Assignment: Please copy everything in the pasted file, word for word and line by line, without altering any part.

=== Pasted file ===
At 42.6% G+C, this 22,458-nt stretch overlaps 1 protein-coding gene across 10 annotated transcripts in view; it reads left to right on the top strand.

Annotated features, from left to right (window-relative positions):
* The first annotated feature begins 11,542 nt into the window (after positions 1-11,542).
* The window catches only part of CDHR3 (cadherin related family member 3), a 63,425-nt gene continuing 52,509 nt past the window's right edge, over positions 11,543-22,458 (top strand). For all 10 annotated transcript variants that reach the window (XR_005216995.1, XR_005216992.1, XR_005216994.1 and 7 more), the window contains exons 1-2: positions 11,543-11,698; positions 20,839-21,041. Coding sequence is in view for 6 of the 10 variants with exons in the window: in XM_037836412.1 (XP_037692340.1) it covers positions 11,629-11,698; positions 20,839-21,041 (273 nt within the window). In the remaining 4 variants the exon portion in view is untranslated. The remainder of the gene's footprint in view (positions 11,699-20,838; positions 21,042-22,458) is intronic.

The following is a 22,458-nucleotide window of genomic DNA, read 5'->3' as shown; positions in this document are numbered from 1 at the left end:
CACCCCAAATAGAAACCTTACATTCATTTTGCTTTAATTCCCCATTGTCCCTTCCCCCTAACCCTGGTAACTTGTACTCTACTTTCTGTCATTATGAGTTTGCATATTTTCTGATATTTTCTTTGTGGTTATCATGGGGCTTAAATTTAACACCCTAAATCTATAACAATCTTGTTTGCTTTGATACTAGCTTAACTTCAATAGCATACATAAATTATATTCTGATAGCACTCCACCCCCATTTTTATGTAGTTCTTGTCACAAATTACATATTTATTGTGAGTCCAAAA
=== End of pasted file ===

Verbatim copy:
At 42.6% G+C, this 22,458-nt stretch overlaps 1 protein-coding gene across 10 annotated transcripts in view; it reads left to right on the top strand.

Annotated features, from left to right (window-relative positions):
* The first annotated feature begins 11,542 nt into the window (after positions 1-11,542).
* The window catches only part of CDHR3 (cadherin related family member 3), a 63,425-nt gene continuing 52,509 nt past the window's right edge, over positions 11,543-22,458 (top strand). For all 10 annotated transcript variants that reach the window (XR_005216995.1, XR_005216992.1, XR_005216994.1 and 7 more), the window contains exons 1-2: positions 11,543-11,698; positions 20,839-21,041. Coding sequence is in view for 6 of the 10 variants with exons in the window: in XM_037836412.1 (XP_037692340.1) it covers positions 11,629-11,698; positions 20,839-21,041 (273 nt within the window). In the remaining 4 variants the exon portion in view is untranslated. The remainder of the gene's footprint in view (positions 11,699-20,838; positions 21,042-22,458) is intronic.

The following is a 22,458-nucleotide window of genomic DNA, read 5'->3' as shown; positions in this document are numbered from 1 at the left end:
CACCCCAAATAGAAACCTTACATTCATTTTGCTTTAATTCCCCATTGTCCCTTCCCCCTAACCCTGGTAACTTGTACTCTACTTTCTGTCATTATGAGTTTGCATATTTTCTGATATTTTCTTTGTGGTTATCATGGGGCTTAAATTTAACACCCTAAATCTATAACAATCTTGTTTGCTTTGATACTAGCTTAACTTCAATAGCATACATAAATTATATTCTGATAGCACTCCACCCCCATTTTTATGTAGTTCTTGTCACAAATTACATATTTATTGTGAGTCCAAAA